Do you have to replace all tiles if one breaks?

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Tiles have a chic and classic look that’s hard to beat, and they’re pretty easy to maintain too. But a cracked tile ruins the aesthetic appearance...

Copyright: whitestorm / 123RF Stock Photo

It starts with the grout

The number one mistake we usually make is trying to chip out the tile without fully removing the grout that connects it to the other tiles.

Rather spend a little time using a sharp DIY knife to properly remove the surrounding grouting.

Then you can use a putty knife to lift out the tile itself.

If it’s a large floor tile, you may want to cover the tile with a cloth and smack it once with a hammer to break it into smaller pieces that will be easier to remove.

The cloth will help minimise shockwaves to the other tiles, as well as prevent any small fragments flying up into your face.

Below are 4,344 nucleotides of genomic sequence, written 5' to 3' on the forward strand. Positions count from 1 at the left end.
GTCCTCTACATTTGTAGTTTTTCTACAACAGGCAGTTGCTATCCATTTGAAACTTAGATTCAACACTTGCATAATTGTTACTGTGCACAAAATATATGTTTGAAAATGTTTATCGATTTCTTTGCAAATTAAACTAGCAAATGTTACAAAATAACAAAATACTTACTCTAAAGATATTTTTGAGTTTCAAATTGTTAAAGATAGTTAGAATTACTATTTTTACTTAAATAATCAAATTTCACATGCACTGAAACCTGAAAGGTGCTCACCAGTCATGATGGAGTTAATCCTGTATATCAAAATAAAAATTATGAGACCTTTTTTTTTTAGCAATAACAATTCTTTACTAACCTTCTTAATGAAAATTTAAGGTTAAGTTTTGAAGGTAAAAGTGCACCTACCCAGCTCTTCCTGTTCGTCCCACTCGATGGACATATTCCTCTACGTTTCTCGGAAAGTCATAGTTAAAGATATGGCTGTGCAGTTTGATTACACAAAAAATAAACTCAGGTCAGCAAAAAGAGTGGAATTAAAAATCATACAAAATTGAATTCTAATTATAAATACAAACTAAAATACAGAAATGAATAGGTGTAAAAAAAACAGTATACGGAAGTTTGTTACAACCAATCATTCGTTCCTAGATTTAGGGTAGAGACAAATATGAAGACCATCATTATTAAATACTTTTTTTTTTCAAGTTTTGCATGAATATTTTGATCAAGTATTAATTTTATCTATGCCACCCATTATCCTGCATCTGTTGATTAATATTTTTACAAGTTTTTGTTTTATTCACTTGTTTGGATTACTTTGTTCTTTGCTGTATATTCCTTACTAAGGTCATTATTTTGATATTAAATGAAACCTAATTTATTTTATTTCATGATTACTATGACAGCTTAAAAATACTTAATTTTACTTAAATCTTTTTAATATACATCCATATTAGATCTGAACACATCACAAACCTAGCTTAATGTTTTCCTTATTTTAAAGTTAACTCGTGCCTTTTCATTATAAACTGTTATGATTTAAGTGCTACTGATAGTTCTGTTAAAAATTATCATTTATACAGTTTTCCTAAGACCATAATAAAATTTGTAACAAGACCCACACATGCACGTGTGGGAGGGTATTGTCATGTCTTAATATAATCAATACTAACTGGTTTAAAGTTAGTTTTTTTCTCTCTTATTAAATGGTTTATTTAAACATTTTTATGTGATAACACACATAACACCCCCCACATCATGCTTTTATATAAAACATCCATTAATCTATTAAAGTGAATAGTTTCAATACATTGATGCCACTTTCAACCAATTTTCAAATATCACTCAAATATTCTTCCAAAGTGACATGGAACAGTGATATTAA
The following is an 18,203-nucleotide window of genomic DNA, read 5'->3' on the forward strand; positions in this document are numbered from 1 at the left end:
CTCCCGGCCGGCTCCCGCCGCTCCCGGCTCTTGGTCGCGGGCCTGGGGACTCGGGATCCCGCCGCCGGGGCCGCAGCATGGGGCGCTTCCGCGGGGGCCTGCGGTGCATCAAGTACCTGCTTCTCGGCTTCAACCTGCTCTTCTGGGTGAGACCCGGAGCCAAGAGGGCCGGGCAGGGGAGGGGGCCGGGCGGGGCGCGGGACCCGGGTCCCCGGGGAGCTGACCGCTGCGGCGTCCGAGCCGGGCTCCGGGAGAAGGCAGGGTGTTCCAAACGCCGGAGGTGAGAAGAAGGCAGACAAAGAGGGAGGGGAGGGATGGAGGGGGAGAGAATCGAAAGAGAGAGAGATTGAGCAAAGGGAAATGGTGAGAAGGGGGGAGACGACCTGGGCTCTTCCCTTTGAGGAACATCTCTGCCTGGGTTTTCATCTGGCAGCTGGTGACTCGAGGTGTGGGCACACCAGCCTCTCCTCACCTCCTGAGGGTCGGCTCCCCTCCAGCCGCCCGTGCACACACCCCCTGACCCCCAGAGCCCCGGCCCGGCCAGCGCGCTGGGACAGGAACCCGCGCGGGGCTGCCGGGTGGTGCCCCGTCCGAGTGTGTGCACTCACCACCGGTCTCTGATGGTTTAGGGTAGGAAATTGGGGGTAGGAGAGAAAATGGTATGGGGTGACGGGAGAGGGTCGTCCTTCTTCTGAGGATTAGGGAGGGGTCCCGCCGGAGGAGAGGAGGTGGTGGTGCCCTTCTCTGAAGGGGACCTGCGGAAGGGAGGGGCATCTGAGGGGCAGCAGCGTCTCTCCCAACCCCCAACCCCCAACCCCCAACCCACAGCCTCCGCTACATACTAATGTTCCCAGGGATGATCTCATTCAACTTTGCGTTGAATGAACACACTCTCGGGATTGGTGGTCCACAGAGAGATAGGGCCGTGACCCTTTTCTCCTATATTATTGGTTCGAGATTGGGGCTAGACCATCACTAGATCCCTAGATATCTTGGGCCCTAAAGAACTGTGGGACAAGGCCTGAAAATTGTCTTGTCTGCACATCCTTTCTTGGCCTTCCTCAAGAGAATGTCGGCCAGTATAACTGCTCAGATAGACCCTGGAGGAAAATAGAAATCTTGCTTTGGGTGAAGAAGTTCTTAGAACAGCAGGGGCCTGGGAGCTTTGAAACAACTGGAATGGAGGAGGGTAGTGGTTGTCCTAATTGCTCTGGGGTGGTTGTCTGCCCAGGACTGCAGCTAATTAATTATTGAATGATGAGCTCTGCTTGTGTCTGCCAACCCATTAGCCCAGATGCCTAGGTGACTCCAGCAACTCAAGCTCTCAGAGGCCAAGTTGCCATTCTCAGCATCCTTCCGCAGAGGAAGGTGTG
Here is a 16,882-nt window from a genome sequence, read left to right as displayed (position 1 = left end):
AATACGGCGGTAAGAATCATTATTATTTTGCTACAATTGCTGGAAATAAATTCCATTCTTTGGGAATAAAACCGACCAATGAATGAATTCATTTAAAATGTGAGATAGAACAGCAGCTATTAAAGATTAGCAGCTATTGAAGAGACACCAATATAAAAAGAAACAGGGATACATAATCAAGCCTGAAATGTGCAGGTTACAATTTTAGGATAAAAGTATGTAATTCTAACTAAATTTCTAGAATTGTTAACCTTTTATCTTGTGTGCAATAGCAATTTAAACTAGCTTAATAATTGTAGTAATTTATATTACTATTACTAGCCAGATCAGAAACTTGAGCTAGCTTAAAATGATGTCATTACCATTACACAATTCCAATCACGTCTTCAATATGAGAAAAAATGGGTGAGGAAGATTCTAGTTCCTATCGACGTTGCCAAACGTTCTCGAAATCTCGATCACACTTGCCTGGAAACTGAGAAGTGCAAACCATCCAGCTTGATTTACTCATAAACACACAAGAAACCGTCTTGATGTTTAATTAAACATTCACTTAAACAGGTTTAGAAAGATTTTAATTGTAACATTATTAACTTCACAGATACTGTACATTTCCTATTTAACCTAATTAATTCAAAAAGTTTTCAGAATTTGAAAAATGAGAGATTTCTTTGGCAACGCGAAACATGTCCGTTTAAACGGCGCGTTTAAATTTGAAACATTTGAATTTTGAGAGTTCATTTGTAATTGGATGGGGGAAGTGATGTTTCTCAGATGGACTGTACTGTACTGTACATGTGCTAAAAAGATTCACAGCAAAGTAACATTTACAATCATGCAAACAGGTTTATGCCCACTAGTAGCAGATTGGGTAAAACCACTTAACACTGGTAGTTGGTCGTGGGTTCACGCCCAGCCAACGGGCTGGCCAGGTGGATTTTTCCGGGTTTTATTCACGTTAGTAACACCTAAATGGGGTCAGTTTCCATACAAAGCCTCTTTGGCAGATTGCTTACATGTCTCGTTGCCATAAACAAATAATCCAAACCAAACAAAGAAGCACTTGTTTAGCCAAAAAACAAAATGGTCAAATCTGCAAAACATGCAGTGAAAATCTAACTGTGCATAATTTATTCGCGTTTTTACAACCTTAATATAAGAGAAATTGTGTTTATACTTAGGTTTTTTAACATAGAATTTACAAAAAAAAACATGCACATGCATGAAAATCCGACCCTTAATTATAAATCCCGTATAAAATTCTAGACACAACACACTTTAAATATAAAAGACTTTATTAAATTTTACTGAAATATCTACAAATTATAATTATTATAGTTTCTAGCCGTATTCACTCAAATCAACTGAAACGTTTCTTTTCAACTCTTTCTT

Re-prepare the surface

Scrape off any more cement or adhesive left in the tile space, and reapply a fresh coating.

Now it’s as simple as carefully sliding the new tile into place.

After grouting, you can clean up with a wet cloth and presto - you’ve replaced your own tile.

Remember that it’s always a good idea to hang onto a spare box of tiles due to the risk of one breaking and you might then not be able to find a matching tile. 

A little preparation saves a lot of headaches down the line.